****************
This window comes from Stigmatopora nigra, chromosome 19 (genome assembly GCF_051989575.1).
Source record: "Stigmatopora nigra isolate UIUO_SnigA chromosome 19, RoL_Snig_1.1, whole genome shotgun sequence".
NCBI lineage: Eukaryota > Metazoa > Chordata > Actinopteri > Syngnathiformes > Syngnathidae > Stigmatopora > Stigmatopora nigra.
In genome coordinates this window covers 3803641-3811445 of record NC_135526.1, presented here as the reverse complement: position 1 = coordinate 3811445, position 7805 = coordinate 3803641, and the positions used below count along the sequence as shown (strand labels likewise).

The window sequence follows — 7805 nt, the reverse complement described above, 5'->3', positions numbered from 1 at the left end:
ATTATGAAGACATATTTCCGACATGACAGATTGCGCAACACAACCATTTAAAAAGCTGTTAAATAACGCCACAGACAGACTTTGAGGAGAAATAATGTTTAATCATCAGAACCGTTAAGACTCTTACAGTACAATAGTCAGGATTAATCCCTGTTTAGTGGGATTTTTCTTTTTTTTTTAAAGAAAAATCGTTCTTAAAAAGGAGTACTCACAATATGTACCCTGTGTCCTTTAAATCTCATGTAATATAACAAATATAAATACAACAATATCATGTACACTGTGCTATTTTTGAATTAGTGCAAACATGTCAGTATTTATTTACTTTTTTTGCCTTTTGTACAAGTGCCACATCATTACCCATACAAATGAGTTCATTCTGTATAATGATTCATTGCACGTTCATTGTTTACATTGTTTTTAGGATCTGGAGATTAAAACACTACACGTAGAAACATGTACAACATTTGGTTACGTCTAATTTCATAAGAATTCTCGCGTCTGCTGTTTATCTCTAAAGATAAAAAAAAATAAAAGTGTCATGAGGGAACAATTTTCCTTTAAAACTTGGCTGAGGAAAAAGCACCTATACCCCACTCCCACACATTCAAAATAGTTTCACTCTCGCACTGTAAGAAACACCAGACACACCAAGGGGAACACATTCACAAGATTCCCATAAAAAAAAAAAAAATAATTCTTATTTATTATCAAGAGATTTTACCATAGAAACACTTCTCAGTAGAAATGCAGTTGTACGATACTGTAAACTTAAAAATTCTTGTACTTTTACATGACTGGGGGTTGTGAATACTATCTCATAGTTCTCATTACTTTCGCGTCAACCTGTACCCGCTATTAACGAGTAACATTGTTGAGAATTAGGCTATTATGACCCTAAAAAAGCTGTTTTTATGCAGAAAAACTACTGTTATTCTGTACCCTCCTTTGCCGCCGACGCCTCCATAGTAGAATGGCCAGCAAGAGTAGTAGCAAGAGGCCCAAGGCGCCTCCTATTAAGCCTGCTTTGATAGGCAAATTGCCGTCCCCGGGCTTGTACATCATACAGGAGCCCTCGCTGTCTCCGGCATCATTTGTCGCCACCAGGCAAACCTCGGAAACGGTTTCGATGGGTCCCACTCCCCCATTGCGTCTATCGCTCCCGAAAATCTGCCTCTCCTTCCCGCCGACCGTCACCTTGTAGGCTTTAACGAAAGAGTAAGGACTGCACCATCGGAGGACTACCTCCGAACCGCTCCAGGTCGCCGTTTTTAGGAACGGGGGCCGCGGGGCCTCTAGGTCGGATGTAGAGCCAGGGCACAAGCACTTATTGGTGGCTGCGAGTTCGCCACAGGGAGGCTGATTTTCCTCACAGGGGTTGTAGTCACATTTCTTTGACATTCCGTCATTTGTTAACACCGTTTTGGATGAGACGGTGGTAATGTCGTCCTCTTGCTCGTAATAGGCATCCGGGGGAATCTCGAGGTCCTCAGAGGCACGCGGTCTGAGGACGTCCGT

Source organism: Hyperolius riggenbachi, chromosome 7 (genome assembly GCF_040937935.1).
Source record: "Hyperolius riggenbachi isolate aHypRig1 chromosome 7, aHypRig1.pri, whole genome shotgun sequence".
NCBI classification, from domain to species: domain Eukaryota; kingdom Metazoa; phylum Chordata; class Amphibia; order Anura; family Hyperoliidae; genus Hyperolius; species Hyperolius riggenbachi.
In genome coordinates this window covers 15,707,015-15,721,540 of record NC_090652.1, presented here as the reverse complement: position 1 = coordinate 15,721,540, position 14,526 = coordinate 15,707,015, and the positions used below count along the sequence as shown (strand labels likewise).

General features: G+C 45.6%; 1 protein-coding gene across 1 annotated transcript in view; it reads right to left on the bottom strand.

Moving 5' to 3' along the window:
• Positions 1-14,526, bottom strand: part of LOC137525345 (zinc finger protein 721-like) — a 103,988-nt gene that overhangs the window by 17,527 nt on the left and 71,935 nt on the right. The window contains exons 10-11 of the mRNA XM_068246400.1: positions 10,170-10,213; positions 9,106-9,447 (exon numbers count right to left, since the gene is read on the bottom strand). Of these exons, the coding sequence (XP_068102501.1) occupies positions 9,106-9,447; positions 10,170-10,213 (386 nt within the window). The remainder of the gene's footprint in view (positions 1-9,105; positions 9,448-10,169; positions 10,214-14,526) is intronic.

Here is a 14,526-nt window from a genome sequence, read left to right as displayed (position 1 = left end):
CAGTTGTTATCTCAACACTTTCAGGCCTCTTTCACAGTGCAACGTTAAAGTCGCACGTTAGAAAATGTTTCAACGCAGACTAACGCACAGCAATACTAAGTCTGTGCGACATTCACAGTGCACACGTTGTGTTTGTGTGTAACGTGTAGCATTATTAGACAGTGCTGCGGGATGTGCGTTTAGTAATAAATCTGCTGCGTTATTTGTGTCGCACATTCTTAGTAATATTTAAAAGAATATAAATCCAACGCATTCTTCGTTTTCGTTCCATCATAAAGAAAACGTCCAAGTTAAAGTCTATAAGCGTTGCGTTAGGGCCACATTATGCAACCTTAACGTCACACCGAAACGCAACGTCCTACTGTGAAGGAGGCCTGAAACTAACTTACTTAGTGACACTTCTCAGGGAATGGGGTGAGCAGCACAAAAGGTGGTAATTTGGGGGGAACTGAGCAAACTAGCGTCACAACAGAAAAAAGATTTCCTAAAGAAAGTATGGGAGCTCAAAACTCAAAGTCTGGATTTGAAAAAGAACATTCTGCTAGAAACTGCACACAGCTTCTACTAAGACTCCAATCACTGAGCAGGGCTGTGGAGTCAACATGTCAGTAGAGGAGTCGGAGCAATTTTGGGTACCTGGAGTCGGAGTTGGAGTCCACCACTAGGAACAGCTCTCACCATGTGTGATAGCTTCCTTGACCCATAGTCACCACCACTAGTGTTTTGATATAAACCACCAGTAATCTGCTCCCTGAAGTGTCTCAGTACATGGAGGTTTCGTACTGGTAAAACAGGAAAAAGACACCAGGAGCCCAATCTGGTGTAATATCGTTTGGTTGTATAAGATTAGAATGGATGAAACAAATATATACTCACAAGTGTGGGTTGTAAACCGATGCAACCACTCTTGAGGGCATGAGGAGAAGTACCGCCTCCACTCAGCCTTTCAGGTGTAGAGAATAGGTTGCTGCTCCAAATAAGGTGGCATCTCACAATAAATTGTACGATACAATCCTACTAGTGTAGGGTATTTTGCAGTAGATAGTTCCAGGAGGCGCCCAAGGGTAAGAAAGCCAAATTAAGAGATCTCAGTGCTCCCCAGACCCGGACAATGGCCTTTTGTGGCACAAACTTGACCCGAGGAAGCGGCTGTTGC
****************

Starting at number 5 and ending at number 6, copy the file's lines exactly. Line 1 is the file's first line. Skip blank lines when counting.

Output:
The window sequence follows — 7805 nt, the reverse complement described above, 5'->3', positions numbered from 1 at the left end:
ATTATGAAGACATATTTCCGACATGACAGATTGCGCAACACAACCATTTAAAAAGCTGTTAAATAACGCCACAGACAGACTTTGAGGAGAAATAATGTTTAATCATCAGAACCGTTAAGACTCTTACAGTACAATAGTCAGGATTAATCCCTGTTTAGTGGGATTTTTCTTTTTTTTTTAAAGAAAAATCGTTCTTAAAAAGGAGTACTCACAATATGTACCCTGTGTCCTTTAAATCTCATGTAATATAACAAATATAAATACAACAATATCATGTACACTGTGCTATTTTTGAATTAGTGCAAACATGTCAGTATTTATTTACTTTTTTTGCCTTTTGTACAAGTGCCACATCATTACCCATACAAATGAGTTCATTCTGTATAATGATTCATTGCACGTTCATTGTTTACATTGTTTTTAGGATCTGGAGATTAAAACACTACACGTAGAAACATGTACAACATTTGGTTACGTCTAATTTCATAAGAATTCTCGCGTCTGCTGTTTATCTCTAAAGATAAAAAAAAATAAAAGTGTCATGAGGGAACAATTTTCCTTTAAAACTTGGCTGAGGAAAAAGCACCTATACCCCACTCCCACACATTCAAAATAGTTTCACTCTCGCACTGTAAGAAACACCAGACACACCAAGGGGAACACATTCACAAGATTCCCATAAAAAAAAAAAAAATAATTCTTATTTATTATCAAGAGATTTTACCATAGAAACACTTCTCAGTAGAAATGCAGTTGTACGATACTGTAAACTTAAAAATTCTTGTACTTTTACATGACTGGGGGTTGTGAATACTATCTCATAGTTCTCATTACTTTCGCGTCAACCTGTACCCGCTATTAACGAGTAACATTGTTGAGAATTAGGCTATTATGACCCTAAAAAAGCTGTTTTTATGCAGAAAAACTACTGTTATTCTGTACCCTCCTTTGCCGCCGACGCCTCCATAGTAGAATGGCCAGCAAGAGTAGTAGCAAGAGGCCCAAGGCGCCTCCTATTAAGCCTGCTTTGATAGGCAAATTGCCGTCCCCGGGCTTGTACATCATACAGGAGCCCTCGCTGTCTCCGGCATCATTTGTCGCCACCAGGCAAACCTCGGAAACGGTTTCGATGGGTCCCACTCCCCCATTGCGTCTATCGCTCCCGAAAATCTGCCTCTCCTTCCCGCCGACCGTCACCTTGTAGGCTTTAACGAAAGAGTAAGGACTGCACCATCGGAGGACTACCTCCGAACCGCTCCAGGTCGCCGTTTTTAGGAACGGGGGCCGCGGGGCCTCTAGGTCGGATGTAGAGCCAGGGCACAAGCACTTATTGGTGGCTGCGAGTTCGCCACAGGGAGGCTGATTTTCCTCACAGGGGTTGTAGTCACATTTCTTTGACATTCCGTCATTTGTTAACACCGTTTTGGATGAGACGGTGGTAATGTCGTCCTCTTGCTCGTAATAGGCATCCGGGGGAATCTCGAGGTCCTCAGAGGCACGCGGTCTGAGGACGTCCGT